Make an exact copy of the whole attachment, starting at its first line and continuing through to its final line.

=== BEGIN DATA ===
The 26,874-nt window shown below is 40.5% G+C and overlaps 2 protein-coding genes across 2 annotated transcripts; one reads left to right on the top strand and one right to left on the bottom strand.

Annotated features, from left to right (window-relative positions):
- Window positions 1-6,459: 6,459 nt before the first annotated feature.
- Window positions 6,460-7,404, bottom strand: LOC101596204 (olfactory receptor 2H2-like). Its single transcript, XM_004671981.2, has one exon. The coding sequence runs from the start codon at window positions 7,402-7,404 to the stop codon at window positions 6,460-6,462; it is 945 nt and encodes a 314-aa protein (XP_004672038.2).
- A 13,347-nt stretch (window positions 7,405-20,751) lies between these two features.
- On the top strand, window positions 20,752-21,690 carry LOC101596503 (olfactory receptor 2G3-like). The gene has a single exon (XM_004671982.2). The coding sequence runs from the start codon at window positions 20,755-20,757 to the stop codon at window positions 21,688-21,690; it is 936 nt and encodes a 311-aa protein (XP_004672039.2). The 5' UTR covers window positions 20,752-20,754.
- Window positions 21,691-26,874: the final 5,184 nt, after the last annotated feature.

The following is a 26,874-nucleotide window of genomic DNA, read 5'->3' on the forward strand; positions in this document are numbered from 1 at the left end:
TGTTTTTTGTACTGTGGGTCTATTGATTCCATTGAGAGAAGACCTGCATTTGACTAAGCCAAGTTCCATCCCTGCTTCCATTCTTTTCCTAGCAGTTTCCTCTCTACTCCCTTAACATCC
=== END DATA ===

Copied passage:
The 26,874-nt window shown below is 40.5% G+C and overlaps 2 protein-coding genes across 2 annotated transcripts; one reads left to right on the top strand and one right to left on the bottom strand.

Annotated features, from left to right (window-relative positions):
- Window positions 1-6,459: 6,459 nt before the first annotated feature.
- Window positions 6,460-7,404, bottom strand: LOC101596204 (olfactory receptor 2H2-like). Its single transcript, XM_004671981.2, has one exon. The coding sequence runs from the start codon at window positions 7,402-7,404 to the stop codon at window positions 6,460-6,462; it is 945 nt and encodes a 314-aa protein (XP_004672038.2).
- A 13,347-nt stretch (window positions 7,405-20,751) lies between these two features.
- On the top strand, window positions 20,752-21,690 carry LOC101596503 (olfactory receptor 2G3-like). The gene has a single exon (XM_004671982.2). The coding sequence runs from the start codon at window positions 20,755-20,757 to the stop codon at window positions 21,688-21,690; it is 936 nt and encodes a 311-aa protein (XP_004672039.2). The 5' UTR covers window positions 20,752-20,754.
- Window positions 21,691-26,874: the final 5,184 nt, after the last annotated feature.

The following is a 26,874-nucleotide window of genomic DNA, read 5'->3' on the forward strand; positions in this document are numbered from 1 at the left end:
TGTTTTTTGTACTGTGGGTCTATTGATTCCATTGAGAGAAGACCTGCATTTGACTAAGCCAAGTTCCATCCCTGCTTCCATTCTTTTCCTAGCAGTTTCCTCTCTACTCCCTTAACATCC